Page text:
How the Olympic Locations are Chosen
Every two years, cities around the world make bids to the International Olympic Commission (IOC) to host the Olympic Games. Originally most Olympics games, especially the Winter Olympics, were selected on the strength of being a popular place for winter sports like a ski resort. Today, cities are selected through a much more rigorous process.
Any city that wants to host the Olympic Games puts in its name to the IOC and is considered an "Applicant City." For the next ten months, the IOC investigates the city on several points:
1) The city must prove that it is big enough to handle the Olympics. With the games come a huge number of tourists, athletes, journalists, and politicians. They must show that they can host the games in new stadiums and venues, they must house all the people in adequate hotels, and they have to transport everyone from one place to the next with a reliable mass transit system. They also need to show that they can handle the high level of security needed at the games.
2) The city needs to convince residents that the expenses of covering the Olympics (which may be covered by raising taxes) are worth it in city improvement and new jobs.
3) The cities needs to maintain a highly positive media exposure to carry the games. Fourth, the tangible effects of hosting the Olympic games may not prove beneficial if the bid committees do not exercise proper judgment in developing the city to host the Olympics.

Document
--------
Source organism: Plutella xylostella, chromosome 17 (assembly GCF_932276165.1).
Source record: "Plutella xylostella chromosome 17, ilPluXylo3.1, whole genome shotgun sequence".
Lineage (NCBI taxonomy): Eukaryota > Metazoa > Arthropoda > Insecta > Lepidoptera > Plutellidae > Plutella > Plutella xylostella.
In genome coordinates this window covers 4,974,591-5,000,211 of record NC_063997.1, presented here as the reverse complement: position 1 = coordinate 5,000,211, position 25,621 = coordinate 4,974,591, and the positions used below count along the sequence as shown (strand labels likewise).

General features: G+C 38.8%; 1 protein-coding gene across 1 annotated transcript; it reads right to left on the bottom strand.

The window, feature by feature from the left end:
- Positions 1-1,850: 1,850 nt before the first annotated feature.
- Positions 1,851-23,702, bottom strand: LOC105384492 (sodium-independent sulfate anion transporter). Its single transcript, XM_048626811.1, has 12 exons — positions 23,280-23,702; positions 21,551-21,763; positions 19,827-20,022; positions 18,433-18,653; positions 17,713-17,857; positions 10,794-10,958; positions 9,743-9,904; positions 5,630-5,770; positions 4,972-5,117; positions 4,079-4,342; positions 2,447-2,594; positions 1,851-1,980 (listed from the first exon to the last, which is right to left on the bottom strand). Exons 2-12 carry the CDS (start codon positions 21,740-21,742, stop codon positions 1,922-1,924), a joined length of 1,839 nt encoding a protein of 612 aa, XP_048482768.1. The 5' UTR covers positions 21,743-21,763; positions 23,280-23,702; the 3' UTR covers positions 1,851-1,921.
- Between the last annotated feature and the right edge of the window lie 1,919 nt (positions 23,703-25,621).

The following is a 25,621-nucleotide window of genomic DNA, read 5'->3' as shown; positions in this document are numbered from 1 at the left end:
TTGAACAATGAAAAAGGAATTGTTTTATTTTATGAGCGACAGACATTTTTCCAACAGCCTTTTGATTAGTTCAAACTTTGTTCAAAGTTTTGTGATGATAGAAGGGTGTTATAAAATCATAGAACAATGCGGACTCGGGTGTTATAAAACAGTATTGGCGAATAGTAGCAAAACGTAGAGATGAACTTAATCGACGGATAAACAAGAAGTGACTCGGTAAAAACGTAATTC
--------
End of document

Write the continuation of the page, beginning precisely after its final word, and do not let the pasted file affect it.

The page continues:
If the IOC decides that a city has fulfilled the three points above, the city is considered a "Candidate City" and goes into the second phase of the process. After submitting an application and an application fee, the IOC makes a final judging on which city is the best candidate for the coming Summer or Winter Olympic Games.
The costs for bidding for the games is incredibly high. Bid committees must pay an application fee (The fee for hosting the 2012 Olympics was $150,000 U.S.), to the IOC. This high fee is meant to discourage cities that are not committed to the efforts necessary to host the Olympics. Following these fees, the cities generally need to begin large construction projects like building the "Olympic village" to house the athletes, new sports arenas and stadiums, and transportation systems.
If the Olympics are so expensive, why do cities want to host the games? Cities bid for the Olympics for a variety of reasons: the desire to show pride in their city and their country, the eagerness to be in the international spotlight for two weeks, the opportunity to bring new jobs into the community, and to build up tourism to that city.